The cell phone itself is a remarkably useful object. There is something so instinctive in idly checking the phone for missed calls or text messages, or just idly looking at it. The cell phone is a game. The cell phone is a social signifier. The cell phone is not just a cell phone.
During my week off I did not check my phone in class, did not tap e-mails beneath my desk. I did not do whatever it is people do when they're "on their phones" while waiting for friends to show up. And though I know there were cell phones in 1988, I did not talk on mine while walking around; I pretended it was too heavy a machine to comfortably cradle against my cheek for blocks on end. I listened to and left messages. (For some reason I balk at the term "voicemail"; maybe it's because, until its recent demise, a mini-cassette recorder served my house better than any digital device).
The trouble with my experiment has to do with timing and context. Living without modern technology for a week is hardly a commitment. And I was surrounded by people who still did have modern technology; they could text each other to set up plans, stay tuned in to campus goings-on through Facebook, give me a better weather forecast than the New York Times' "pleasant" and "70s."
As long as I had an accomplice, I wasn't too far from the technology I was pretending hadn't been invented yet.
Back to the future
What's more: I wasn't actually without technology. If I had gone the week without checking my e-mail, I would have missed meetings and assignments. I wouldn't have found the prized free food offerings in Morning Mail (which I claimed I needed to read "just in case" something important came up).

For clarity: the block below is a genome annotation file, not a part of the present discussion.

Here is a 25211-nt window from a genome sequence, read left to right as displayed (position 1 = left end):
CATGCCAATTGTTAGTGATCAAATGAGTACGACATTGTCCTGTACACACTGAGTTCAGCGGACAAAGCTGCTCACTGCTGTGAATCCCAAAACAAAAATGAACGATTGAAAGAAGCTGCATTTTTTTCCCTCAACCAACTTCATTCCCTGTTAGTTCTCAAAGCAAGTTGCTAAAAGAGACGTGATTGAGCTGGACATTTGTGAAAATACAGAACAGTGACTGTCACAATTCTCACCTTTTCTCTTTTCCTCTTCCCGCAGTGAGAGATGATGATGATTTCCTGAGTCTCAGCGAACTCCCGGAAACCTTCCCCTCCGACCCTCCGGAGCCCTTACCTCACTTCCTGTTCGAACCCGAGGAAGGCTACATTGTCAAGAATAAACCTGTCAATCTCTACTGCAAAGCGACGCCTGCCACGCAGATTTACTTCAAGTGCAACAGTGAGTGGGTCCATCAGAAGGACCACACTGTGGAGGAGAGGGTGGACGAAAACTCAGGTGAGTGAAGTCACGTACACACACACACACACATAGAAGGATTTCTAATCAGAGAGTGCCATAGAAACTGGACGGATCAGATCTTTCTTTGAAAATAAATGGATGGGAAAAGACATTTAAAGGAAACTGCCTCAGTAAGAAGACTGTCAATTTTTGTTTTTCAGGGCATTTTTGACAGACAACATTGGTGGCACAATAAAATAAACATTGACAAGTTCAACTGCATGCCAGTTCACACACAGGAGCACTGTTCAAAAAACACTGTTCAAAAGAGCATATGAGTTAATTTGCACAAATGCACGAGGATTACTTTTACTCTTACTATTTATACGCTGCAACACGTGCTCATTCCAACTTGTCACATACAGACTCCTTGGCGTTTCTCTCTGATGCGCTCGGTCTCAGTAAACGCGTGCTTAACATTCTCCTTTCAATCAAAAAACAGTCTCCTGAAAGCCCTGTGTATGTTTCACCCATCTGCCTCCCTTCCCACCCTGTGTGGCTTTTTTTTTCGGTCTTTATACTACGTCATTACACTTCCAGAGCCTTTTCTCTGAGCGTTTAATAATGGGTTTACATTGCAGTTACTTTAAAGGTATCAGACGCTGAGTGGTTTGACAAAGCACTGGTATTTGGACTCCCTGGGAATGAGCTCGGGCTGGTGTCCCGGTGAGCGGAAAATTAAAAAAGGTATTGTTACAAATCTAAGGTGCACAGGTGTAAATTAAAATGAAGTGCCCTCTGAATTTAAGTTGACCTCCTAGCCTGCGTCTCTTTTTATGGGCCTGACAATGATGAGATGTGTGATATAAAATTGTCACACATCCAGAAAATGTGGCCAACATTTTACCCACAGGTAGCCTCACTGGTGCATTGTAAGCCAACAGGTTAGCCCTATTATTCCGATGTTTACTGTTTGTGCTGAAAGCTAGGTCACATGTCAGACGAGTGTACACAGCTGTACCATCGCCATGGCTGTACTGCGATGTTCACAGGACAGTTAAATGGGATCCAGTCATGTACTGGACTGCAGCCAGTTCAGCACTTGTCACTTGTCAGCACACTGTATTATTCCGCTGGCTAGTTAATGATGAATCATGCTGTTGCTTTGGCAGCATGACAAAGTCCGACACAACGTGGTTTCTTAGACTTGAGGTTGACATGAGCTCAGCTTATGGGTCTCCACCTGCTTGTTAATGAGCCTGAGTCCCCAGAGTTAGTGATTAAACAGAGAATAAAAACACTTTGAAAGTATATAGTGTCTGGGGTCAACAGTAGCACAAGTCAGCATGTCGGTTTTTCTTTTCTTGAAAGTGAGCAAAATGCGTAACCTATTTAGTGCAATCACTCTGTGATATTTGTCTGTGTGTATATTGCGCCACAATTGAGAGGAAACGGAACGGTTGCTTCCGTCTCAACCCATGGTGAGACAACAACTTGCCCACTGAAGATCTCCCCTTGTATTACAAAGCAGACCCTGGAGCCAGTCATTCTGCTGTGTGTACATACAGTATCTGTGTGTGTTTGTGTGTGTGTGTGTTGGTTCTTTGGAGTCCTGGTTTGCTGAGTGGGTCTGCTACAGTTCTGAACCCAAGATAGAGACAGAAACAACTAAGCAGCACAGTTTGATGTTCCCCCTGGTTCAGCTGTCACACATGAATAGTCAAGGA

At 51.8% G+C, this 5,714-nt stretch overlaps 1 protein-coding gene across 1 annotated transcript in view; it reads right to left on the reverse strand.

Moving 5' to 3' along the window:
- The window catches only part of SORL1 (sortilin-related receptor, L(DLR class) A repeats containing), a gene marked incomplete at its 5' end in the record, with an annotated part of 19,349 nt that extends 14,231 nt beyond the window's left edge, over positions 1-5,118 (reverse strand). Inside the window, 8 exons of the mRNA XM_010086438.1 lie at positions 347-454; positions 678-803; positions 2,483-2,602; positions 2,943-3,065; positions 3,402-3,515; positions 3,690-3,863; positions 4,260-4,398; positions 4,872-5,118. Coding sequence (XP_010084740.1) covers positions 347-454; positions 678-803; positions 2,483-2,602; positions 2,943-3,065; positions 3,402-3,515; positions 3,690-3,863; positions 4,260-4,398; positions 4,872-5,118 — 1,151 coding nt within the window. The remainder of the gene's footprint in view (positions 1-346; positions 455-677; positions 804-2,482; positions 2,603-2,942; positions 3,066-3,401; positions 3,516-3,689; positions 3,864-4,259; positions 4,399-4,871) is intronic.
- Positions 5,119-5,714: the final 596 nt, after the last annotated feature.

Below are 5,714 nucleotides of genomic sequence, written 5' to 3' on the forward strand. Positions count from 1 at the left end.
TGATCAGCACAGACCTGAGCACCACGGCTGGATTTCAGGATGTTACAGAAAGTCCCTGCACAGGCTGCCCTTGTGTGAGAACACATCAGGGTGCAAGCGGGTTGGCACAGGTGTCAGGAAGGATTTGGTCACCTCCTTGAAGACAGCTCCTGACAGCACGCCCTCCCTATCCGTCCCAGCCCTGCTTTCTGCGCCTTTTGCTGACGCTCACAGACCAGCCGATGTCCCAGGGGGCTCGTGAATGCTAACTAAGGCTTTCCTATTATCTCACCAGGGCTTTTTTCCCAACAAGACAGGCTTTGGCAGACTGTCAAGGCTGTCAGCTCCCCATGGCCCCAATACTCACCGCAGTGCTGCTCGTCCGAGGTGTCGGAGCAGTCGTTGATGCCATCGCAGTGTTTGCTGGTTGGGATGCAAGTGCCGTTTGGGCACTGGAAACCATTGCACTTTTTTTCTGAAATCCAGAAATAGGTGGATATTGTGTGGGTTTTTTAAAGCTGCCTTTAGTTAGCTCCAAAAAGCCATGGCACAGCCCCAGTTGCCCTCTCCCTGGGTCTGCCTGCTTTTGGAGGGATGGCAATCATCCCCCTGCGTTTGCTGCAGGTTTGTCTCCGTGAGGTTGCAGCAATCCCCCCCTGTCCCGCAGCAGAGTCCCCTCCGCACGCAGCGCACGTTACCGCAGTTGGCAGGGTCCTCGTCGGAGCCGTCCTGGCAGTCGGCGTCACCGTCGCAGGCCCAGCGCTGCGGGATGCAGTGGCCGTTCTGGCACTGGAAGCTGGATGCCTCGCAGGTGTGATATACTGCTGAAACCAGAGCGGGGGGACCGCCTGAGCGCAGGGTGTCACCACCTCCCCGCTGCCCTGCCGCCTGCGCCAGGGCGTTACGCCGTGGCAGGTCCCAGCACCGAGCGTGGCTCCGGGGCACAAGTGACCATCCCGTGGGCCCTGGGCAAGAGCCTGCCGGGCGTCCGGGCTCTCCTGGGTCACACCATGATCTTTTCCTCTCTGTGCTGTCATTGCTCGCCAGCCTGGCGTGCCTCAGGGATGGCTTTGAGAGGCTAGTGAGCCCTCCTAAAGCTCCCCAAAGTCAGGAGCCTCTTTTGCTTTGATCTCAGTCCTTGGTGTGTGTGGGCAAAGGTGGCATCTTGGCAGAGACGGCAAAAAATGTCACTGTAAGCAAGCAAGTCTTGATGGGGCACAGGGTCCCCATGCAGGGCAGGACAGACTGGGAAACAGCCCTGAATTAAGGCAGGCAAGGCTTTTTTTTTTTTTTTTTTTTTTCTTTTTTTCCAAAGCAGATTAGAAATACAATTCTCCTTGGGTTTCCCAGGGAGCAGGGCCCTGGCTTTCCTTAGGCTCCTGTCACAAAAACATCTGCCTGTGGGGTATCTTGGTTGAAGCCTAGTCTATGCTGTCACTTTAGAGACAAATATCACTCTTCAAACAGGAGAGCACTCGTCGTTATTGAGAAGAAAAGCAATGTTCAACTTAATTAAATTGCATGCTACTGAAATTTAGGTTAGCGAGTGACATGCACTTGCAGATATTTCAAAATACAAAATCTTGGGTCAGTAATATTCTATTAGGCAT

I expected a grand lesson would reveal itself, but as the experiment crept to an end, and I could feel the tendrils of technology stretching forth, there was the anticipation of downloading music and Facebook-stalking again. There wasn't much else. It wasn't a return to communicatio
n. It was only a return.
The Internet and text messages are not telephone and mail add-ons. They are replacements; they are what those technologies have become. And they are, to a degree, what we have become. We are not interested in reading complete articles; the overwhelming number of links in any online news article shows that. Songs are mashed together, iPods shuffle and tabbed Internet browsing doesn't just encourage rampant clicking around — it necessitates it. We monitor and we quantify, we click "refresh" to encourage e-mails to arrive rather than wait for the daily mail delivery.
My week of 1988 technology came to a close without so much as a whimper. The futuristic-yet-modern devices I surround myself with had spent the week inching closer after I had tethered them to wall plugs. On the seventh day, the machines asserted their territorial dominance. And they rested, basking in their own steady glow.